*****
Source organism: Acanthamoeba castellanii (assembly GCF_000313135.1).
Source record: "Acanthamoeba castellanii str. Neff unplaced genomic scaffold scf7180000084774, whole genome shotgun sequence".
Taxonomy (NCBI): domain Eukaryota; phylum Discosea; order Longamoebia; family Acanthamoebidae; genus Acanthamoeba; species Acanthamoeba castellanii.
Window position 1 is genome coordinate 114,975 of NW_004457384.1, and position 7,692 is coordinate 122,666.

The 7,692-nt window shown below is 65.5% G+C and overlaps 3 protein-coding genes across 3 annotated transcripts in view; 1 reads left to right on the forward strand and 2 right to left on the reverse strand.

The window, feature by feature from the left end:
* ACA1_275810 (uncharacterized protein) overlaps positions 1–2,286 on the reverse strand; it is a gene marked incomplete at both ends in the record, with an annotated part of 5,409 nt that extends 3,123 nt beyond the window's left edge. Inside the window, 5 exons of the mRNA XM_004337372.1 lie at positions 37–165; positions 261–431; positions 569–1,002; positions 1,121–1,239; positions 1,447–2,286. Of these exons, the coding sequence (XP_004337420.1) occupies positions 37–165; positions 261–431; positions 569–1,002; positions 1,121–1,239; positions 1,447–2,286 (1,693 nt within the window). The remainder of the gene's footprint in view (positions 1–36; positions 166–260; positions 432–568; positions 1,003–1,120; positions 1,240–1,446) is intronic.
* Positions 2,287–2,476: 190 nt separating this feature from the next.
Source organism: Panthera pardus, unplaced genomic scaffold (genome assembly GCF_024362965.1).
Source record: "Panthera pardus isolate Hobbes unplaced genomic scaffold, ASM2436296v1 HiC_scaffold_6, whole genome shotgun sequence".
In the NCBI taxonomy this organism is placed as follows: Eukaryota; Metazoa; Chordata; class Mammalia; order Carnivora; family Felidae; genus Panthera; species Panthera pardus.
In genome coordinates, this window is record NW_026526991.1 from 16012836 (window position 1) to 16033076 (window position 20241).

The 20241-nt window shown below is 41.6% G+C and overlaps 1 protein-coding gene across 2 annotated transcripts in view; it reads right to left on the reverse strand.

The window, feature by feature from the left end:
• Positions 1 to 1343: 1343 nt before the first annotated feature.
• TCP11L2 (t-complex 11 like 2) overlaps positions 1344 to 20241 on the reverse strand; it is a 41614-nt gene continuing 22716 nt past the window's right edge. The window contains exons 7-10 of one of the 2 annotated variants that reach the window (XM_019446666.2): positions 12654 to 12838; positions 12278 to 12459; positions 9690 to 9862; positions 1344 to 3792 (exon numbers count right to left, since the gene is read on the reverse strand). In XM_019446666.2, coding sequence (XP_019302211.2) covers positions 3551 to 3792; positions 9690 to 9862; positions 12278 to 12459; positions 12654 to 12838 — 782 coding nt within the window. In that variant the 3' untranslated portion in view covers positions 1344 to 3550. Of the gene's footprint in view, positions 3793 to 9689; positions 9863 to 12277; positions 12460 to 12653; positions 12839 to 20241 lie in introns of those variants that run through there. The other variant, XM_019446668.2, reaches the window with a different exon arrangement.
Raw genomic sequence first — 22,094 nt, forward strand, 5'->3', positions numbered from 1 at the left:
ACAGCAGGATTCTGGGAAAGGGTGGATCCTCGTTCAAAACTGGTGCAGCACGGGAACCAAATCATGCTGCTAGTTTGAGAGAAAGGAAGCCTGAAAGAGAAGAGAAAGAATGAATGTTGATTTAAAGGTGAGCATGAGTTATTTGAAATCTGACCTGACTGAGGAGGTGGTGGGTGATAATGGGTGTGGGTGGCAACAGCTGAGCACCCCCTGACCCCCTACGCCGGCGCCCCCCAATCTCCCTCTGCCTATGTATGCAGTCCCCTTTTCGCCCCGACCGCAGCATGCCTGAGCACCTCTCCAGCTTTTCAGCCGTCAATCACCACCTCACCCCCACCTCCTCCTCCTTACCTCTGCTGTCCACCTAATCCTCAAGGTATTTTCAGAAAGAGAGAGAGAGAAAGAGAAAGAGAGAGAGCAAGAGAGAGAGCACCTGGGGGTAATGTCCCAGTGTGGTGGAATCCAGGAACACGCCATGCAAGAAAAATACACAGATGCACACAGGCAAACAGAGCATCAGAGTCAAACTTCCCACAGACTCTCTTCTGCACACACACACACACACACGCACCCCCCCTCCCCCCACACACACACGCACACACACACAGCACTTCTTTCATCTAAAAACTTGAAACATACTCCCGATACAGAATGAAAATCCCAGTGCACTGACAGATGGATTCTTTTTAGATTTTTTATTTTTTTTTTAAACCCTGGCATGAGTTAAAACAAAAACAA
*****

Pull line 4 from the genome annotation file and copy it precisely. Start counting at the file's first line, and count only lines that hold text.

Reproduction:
Window position 1 is genome coordinate 114,975 of NW_004457384.1, and position 7,692 is coordinate 122,666.